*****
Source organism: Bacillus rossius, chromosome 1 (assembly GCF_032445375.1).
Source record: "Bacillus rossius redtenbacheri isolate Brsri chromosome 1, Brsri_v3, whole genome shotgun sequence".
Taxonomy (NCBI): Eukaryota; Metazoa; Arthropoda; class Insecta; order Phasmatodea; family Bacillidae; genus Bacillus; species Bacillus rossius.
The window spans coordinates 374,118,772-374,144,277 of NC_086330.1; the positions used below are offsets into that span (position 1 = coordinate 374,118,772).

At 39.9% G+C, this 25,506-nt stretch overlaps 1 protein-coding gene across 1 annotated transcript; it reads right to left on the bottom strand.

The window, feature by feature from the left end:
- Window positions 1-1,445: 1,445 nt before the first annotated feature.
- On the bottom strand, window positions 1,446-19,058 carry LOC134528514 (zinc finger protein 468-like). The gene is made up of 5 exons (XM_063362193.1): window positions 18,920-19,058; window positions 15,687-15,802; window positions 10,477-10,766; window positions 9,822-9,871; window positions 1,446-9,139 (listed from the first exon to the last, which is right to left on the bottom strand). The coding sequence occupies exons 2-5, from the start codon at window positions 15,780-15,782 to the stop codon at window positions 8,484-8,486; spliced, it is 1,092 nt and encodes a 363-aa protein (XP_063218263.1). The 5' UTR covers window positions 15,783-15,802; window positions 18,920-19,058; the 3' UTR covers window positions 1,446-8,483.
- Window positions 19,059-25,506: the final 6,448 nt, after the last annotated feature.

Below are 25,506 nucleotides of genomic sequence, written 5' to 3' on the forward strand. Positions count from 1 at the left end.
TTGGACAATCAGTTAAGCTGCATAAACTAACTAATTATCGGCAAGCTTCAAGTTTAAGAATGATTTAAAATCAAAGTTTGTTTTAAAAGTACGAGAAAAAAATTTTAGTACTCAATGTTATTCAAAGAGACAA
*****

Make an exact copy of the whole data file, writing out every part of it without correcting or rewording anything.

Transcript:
Source organism: Bacillus rossius, chromosome 1 (assembly GCF_032445375.1).
Source record: "Bacillus rossius redtenbacheri isolate Brsri chromosome 1, Brsri_v3, whole genome shotgun sequence".
Taxonomy (NCBI): Eukaryota; Metazoa; Arthropoda; class Insecta; order Phasmatodea; family Bacillidae; genus Bacillus; species Bacillus rossius.
The window spans coordinates 374,118,772-374,144,277 of NC_086330.1; the positions used below are offsets into that span (position 1 = coordinate 374,118,772).

At 39.9% G+C, this 25,506-nt stretch overlaps 1 protein-coding gene across 1 annotated transcript; it reads right to left on the bottom strand.

The window, feature by feature from the left end:
- Window positions 1-1,445: 1,445 nt before the first annotated feature.
- On the bottom strand, window positions 1,446-19,058 carry LOC134528514 (zinc finger protein 468-like). The gene is made up of 5 exons (XM_063362193.1): window positions 18,920-19,058; window positions 15,687-15,802; window positions 10,477-10,766; window positions 9,822-9,871; window positions 1,446-9,139 (listed from the first exon to the last, which is right to left on the bottom strand). The coding sequence occupies exons 2-5, from the start codon at window positions 15,780-15,782 to the stop codon at window positions 8,484-8,486; spliced, it is 1,092 nt and encodes a 363-aa protein (XP_063218263.1). The 5' UTR covers window positions 15,783-15,802; window positions 18,920-19,058; the 3' UTR covers window positions 1,446-8,483.
- Window positions 19,059-25,506: the final 6,448 nt, after the last annotated feature.

Below are 25,506 nucleotides of genomic sequence, written 5' to 3' on the forward strand. Positions count from 1 at the left end.
TTGGACAATCAGTTAAGCTGCATAAACTAACTAATTATCGGCAAGCTTCAAGTTTAAGAATGATTTAAAATCAAAGTTTGTTTTAAAAGTACGAGAAAAAAATTTTAGTACTCAATGTTATTCAAAGAGACAA